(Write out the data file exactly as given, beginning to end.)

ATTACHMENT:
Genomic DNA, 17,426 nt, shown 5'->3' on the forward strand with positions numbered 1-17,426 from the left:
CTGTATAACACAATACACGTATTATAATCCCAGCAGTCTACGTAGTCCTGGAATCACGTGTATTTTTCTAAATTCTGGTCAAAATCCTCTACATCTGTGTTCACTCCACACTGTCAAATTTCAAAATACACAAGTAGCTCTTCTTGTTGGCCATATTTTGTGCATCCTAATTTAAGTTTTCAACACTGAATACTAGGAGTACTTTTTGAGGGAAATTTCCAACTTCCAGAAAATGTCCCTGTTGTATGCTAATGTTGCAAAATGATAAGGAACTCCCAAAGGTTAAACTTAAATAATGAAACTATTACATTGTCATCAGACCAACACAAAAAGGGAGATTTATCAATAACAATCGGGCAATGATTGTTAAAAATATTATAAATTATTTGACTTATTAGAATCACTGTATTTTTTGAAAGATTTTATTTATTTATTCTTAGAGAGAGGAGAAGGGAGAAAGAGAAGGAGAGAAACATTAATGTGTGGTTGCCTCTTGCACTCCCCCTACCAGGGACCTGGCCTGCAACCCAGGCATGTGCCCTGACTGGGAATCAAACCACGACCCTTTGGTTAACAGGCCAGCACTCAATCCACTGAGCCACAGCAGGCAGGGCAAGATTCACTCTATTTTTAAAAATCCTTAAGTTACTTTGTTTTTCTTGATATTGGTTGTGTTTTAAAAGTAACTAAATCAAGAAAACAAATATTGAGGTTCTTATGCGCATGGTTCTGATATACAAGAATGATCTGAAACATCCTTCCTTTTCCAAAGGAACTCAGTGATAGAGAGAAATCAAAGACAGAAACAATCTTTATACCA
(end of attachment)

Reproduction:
Genomic DNA, 17,426 nt, shown 5'->3' on the forward strand with positions numbered 1-17,426 from the left:
CTGTATAACACAATACACGTATTATAATCCCAGCAGTCTACGTAGTCCTGGAATCACGTGTATTTTTCTAAATTCTGGTCAAAATCCTCTACATCTGTGTTCACTCCACACTGTCAAATTTCAAAATACACAAGTAGCTCTTCTTGTTGGCCATATTTTGTGCATCCTAATTTAAGTTTTCAACACTGAATACTAGGAGTACTTTTTGAGGGAAATTTCCAACTTCCAGAAAATGTCCCTGTTGTATGCTAATGTTGCAAAATGATAAGGAACTCCCAAAGGTTAAACTTAAATAATGAAACTATTACATTGTCATCAGACCAACACAAAAAGGGAGATTTATCAATAACAATCGGGCAATGATTGTTAAAAATATTATAAATTATTTGACTTATTAGAATCACTGTATTTTTTGAAAGATTTTATTTATTTATTCTTAGAGAGAGGAGAAGGGAGAAAGAGAAGGAGAGAAACATTAATGTGTGGTTGCCTCTTGCACTCCCCCTACCAGGGACCTGGCCTGCAACCCAGGCATGTGCCCTGACTGGGAATCAAACCACGACCCTTTGGTTAACAGGCCAGCACTCAATCCACTGAGCCACAGCAGGCAGGGCAAGATTCACTCTATTTTTAAAAATCCTTAAGTTACTTTGTTTTTCTTGATATTGGTTGTGTTTTAAAAGTAACTAAATCAAGAAAACAAATATTGAGGTTCTTATGCGCATGGTTCTGATATACAAGAATGATCTGAAACATCCTTCCTTTTCCAAAGGAACTCAGTGATAGAGAGAAATCAAAGACAGAAACAATCTTTATACCA